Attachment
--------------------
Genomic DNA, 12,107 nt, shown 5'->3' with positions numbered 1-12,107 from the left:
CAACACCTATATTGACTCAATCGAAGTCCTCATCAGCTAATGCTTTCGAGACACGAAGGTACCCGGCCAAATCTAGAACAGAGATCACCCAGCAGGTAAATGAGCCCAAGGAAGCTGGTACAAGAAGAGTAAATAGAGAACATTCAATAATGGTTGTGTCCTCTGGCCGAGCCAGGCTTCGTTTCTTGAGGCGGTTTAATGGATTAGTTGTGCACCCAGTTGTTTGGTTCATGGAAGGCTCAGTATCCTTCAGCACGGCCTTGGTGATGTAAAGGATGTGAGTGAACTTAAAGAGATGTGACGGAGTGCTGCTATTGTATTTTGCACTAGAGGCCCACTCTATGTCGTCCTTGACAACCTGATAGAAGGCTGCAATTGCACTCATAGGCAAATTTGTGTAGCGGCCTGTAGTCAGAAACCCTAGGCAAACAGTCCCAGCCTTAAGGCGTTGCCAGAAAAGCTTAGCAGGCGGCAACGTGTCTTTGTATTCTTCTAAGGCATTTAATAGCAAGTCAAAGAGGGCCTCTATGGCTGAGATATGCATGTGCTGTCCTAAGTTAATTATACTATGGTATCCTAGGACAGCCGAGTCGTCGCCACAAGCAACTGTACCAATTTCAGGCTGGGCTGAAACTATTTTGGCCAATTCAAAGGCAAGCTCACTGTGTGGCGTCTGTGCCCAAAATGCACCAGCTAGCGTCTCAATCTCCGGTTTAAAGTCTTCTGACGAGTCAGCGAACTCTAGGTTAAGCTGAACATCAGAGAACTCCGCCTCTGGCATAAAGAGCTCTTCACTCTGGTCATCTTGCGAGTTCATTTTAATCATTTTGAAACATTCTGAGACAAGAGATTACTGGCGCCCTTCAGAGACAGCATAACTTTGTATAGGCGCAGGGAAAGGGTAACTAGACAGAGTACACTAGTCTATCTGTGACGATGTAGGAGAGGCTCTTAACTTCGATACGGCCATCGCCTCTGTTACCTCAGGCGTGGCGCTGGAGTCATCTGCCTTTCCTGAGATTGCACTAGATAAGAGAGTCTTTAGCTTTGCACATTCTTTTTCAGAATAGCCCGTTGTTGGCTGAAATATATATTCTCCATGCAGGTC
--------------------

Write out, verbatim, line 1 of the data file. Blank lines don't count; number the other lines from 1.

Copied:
Genomic DNA, 12,107 nt, shown 5'->3' with positions numbered 1-12,107 from the left: